By Jacob Katel
By Laurie Charles
By Nate "Igor" Smith
By Abel Folgar
By Kat Bein
By Jacob Katel
"Nobody said this would be easy," intones Hal Shows at the beginning of "Pawnish Queen," the second cut on Lifeboat. The line is prophetic, as the Tallahassee-based musician spends much of his self-produced album obsessing about the personal consequences of living in a dysfunctional society, while skillfully documenting the individual dramas that unfold. But Shows is no whiner, and Lifeboat reveals a songwriter who knows how to manipulate his audience by balancing seamy imagery with catchy, often playful melodies. So while a close study of Shows's dense, oblique lyrics might tempt the listener to follow the intuition of the narrator in the ska-tinged "St. Christopher's Note" (who toys with the idea of cutting himself with a dull knife), the bleak philosophical outlook that informs Lifeboat is belied by Shows's deadpan delivery and a grab bag of musical styles that make the CD easy to digest.
In "Pawnish Queen," Shows lets go with the litany of challenges that face the song's subject ("Now incest, envy, and jealousy/Start to poison the scene"), but a positively Dylanesque roller-rink organ straight out of Blonde on Blonde happily trails the tune's slight reggae bounce. Later the organ pairs up with a woozy trumpet and Shows's off-kilter guitar to lend a carnival feel to "Brave New Girl," wherein Shows observes, "The singletary type is scared to death/Of touching anybody except himself." Appropriately, his most disturbing tale here is also, in a way, his funniest. The quasi-surf ditty "A Bad Cold" describes a meaningless closing-time flirtation in a bar that turns into a violent, ultimately fatal encounter with a jealous redneck. "Now I broadcast this advice/From a suite in Paradise," sings Shows, continuing, "When temptation rears its head/Contemplate the taste of lead." Throughout Lifeboat, Shows's rage is never so far below the surface that it goes unnoticed. (1960 Raymond Tucker Rd., Tallahassee, FL 32311)
By Jim Murphy
I Just Wasn't Made for These Times
Beach Boy Bruce Johnston complained last year about some of the tracks included on Capitol Records' boxed set of the group's work. Why isolate the vocal track from "All Summer Long" when it's out of tune, he asked? If that masterpiece strikes Johnston's ear as sounding "wrong," God only knows what he makes of this cri de coeur drawn from sessions for the Don Was-directed documentary on pop master/former Beach Boys architect Brian Wilson's life. A ravaged-sounding but game Wilson offers new renditions of the sort of little-known classics that Beach Boys fans have clung to for an age: "Caroline, No," "Let the Wind Blow," "The Warmth of the Sun," "This Whole World." Claim these versions are as outright gorgeous as the Sixties and early-Seventies originals and you don't have a leg to stand on, although the set-closing "'Til I Die" comes within a hair of the Surf's Up take, thanks to an older, perhaps wiser Wilson and a backing-vocalist lineup that includes long-time Was collaborators Sweet Pea Atkinson and Sir Harry Bowens. Whether, as has been claimed in the past (recall his 1988 self-titled solo album), "Brian's back" will remain unsettled, at least until the February release of Orange Crate Art, his long-awaited reunion with composer-arranger Van Dyke Parks. But These Times succeeds at making its case: Brian Wilson's songs stand among the most affecting ever written.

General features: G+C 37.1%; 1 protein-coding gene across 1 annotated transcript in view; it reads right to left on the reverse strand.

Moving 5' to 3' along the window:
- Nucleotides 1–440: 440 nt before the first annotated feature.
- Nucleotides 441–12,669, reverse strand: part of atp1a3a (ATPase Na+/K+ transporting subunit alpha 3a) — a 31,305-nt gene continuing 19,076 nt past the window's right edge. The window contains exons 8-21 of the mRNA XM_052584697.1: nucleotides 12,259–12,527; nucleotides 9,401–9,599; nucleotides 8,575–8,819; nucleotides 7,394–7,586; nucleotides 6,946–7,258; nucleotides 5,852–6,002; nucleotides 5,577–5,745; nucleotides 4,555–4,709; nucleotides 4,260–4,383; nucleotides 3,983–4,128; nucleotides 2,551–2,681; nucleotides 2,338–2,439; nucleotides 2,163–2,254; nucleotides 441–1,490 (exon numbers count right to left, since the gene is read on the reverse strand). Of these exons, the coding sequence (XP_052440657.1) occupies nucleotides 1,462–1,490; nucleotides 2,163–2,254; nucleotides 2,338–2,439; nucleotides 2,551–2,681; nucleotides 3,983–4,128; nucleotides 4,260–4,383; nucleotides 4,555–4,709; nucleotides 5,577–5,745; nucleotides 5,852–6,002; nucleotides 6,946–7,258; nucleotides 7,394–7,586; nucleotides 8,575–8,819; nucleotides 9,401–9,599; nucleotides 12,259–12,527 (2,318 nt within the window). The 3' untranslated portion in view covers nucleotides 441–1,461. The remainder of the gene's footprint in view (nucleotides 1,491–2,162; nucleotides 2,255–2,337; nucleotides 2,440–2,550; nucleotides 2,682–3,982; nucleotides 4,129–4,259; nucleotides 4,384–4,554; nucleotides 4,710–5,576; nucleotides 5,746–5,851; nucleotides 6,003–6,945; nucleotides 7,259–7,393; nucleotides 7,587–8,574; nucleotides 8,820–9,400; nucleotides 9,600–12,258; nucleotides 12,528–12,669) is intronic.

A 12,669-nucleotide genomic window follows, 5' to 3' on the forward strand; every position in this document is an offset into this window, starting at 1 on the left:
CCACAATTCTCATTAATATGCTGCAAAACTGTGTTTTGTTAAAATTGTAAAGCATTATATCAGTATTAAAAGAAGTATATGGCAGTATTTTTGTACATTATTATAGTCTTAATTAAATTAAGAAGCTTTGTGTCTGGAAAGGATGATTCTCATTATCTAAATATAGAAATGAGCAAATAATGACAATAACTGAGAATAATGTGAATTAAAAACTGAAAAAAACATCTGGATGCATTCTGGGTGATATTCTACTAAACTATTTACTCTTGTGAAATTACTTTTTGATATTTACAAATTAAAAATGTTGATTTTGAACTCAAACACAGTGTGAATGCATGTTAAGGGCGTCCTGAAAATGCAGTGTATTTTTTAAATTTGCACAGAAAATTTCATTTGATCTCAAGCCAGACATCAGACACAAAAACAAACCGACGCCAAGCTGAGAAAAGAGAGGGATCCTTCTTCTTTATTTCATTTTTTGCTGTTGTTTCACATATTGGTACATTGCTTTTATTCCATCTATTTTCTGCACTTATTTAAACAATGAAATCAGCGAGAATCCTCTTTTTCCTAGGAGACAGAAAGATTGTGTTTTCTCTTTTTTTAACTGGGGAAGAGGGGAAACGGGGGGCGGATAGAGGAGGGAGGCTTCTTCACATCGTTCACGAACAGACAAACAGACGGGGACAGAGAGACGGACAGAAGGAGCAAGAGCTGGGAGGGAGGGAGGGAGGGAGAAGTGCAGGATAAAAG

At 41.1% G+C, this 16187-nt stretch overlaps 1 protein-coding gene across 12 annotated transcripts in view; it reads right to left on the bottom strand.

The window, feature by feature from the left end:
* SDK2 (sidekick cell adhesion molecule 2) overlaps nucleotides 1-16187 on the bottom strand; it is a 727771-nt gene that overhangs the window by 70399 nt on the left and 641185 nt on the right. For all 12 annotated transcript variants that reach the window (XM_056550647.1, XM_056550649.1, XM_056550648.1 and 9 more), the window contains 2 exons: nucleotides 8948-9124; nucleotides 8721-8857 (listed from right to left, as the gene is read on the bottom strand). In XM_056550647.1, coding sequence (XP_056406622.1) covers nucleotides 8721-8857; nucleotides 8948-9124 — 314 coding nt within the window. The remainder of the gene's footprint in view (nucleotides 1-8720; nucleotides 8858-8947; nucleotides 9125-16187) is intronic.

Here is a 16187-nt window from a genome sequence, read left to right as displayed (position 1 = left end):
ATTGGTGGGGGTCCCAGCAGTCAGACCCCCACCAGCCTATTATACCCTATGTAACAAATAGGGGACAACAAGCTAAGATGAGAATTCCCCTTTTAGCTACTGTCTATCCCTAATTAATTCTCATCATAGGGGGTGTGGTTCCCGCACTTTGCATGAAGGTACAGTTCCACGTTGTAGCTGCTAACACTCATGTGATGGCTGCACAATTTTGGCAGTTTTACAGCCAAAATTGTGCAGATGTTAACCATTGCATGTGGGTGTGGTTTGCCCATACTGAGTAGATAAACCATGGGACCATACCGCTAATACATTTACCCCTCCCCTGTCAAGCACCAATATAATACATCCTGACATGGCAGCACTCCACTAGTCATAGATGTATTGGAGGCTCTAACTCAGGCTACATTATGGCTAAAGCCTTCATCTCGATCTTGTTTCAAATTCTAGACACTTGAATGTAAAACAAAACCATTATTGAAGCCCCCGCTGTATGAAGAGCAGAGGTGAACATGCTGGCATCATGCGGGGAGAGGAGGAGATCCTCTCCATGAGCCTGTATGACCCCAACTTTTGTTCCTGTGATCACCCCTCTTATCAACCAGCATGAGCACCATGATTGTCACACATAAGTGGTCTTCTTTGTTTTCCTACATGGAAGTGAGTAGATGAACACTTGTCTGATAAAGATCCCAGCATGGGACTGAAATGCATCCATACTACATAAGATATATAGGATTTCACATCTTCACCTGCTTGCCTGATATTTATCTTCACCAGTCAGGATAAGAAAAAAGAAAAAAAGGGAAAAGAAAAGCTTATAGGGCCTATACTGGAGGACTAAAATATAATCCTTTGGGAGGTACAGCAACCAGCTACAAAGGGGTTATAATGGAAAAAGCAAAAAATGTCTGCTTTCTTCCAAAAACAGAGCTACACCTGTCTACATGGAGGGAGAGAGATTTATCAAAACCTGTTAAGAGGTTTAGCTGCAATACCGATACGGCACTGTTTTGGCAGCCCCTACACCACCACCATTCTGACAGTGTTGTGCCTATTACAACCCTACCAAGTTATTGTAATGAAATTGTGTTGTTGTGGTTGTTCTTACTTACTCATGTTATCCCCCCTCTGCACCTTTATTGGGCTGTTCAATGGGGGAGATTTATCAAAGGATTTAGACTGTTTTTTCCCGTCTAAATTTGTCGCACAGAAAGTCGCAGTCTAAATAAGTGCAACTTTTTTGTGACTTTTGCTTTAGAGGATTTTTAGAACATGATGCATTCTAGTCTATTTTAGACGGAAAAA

By Rickey Wright
For the Love of Music
Art is dead. The thought occurred to me as I watched Brian Adams on TV busting his spleen on "O Sole Mio" in a duet with Luciano Pavarotti. Why, in pity's name, did the producers of this concert deem it necessary to bolster a performance of the greatest singer of our time with an overwrought pop screamer such as Adams? Chalk it up to the general dumbing down of our culture, where everything fine and beautiful must be smeared with pop sheen and made palatable to the lowest common denominator. Which brings us to Lionel Hampton's latest record. At the age of 87, the legendary vibraphonist, who played alongside everyone from Louis Armstrong to Wes Montgomery, could release any kind of album he wants and choose from any number of great jazz sidemen who would drool at the opportunity to cut a track with him. And yet For the Love of Music is a high-gloss pop album, nowhere near the fine jazz record Hamp is capable of producing, even this late in the game.
Hampton's most famous composition, "Flying Home," kicks off the eleven-song collection, tricked up with an R&B-funk groove that borders on sacrilege; the presence of young tenor saxophonist Joshua Redman doesn't help much, as he plays in a style more suitable to James Brown's Maceo Parker than the yet-to-be-improved-upon solo created by Illinois Jacquet on the original. "Gates Groove" is an uninteresting Stevie Wonder toss-off in tribute to Hampton. Chaka Khan's fine composition and vocal, "Gossamer Wings" -- which is indeed a lovely R&B song -- has no place on a jazz record. Ditto "Jazz Me," which features some exceptional guitar work from Norman Brown but slips into Love 94 territory. For his part, Hampton's presence seems almost incidental, as if he were a sideman on someone else's project.